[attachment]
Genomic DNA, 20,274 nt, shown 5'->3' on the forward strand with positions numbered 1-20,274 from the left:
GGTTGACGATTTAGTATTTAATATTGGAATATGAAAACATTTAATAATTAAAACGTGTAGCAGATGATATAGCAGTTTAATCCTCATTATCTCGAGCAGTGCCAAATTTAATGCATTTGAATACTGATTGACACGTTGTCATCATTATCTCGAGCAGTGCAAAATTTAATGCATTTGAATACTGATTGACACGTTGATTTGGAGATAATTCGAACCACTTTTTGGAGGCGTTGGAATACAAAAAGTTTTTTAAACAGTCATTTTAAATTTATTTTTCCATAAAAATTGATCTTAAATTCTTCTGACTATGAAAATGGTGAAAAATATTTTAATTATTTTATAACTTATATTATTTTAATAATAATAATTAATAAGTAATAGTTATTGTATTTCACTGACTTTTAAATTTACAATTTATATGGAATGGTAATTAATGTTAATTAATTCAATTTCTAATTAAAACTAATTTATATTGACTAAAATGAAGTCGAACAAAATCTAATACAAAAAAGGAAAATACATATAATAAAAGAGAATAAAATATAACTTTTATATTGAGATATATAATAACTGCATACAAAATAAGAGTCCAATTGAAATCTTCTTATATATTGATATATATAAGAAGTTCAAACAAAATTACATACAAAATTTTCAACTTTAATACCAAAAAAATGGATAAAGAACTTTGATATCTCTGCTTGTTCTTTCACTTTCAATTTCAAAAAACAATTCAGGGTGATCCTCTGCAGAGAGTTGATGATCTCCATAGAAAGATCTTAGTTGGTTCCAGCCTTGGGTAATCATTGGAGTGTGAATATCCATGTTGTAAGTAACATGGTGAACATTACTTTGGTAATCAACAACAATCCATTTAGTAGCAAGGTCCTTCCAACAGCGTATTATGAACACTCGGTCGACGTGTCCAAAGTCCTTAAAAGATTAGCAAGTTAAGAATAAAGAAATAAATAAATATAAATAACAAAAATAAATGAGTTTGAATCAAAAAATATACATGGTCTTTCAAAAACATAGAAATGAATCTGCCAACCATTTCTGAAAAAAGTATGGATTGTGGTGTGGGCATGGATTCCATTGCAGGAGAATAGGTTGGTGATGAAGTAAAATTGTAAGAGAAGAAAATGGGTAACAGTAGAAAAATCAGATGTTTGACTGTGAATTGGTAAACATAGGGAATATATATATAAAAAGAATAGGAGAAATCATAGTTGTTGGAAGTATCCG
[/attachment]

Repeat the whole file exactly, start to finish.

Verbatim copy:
Genomic DNA, 20,274 nt, shown 5'->3' on the forward strand with positions numbered 1-20,274 from the left:
GGTTGACGATTTAGTATTTAATATTGGAATATGAAAACATTTAATAATTAAAACGTGTAGCAGATGATATAGCAGTTTAATCCTCATTATCTCGAGCAGTGCCAAATTTAATGCATTTGAATACTGATTGACACGTTGTCATCATTATCTCGAGCAGTGCAAAATTTAATGCATTTGAATACTGATTGACACGTTGATTTGGAGATAATTCGAACCACTTTTTGGAGGCGTTGGAATACAAAAAGTTTTTTAAACAGTCATTTTAAATTTATTTTTCCATAAAAATTGATCTTAAATTCTTCTGACTATGAAAATGGTGAAAAATATTTTAATTATTTTATAACTTATATTATTTTAATAATAATAATTAATAAGTAATAGTTATTGTATTTCACTGACTTTTAAATTTACAATTTATATGGAATGGTAATTAATGTTAATTAATTCAATTTCTAATTAAAACTAATTTATATTGACTAAAATGAAGTCGAACAAAATCTAATACAAAAAAGGAAAATACATATAATAAAAGAGAATAAAATATAACTTTTATATTGAGATATATAATAACTGCATACAAAATAAGAGTCCAATTGAAATCTTCTTATATATTGATATATATAAGAAGTTCAAACAAAATTACATACAAAATTTTCAACTTTAATACCAAAAAAATGGATAAAGAACTTTGATATCTCTGCTTGTTCTTTCACTTTCAATTTCAAAAAACAATTCAGGGTGATCCTCTGCAGAGAGTTGATGATCTCCATAGAAAGATCTTAGTTGGTTCCAGCCTTGGGTAATCATTGGAGTGTGAATATCCATGTTGTAAGTAACATGGTGAACATTACTTTGGTAATCAACAACAATCCATTTAGTAGCAAGGTCCTTCCAACAGCGTATTATGAACACTCGGTCGACGTGTCCAAAGTCCTTAAAAGATTAGCAAGTTAAGAATAAAGAAATAAATAAATATAAATAACAAAAATAAATGAGTTTGAATCAAAAAATATACATGGTCTTTCAAAAACATAGAAATGAATCTGCCAACCATTTCTGAAAAAAGTATGGATTGTGGTGTGGGCATGGATTCCATTGCAGGAGAATAGGTTGGTGATGAAGTAAAATTGTAAGAGAAGAAAATGGGTAACAGTAGAAAAATCAGATGTTTGACTGTGAATTGGTAAACATAGGGAATATATATATAAAAAGAATAGGAGAAATCATAGTTGTTGGAAGTATCCG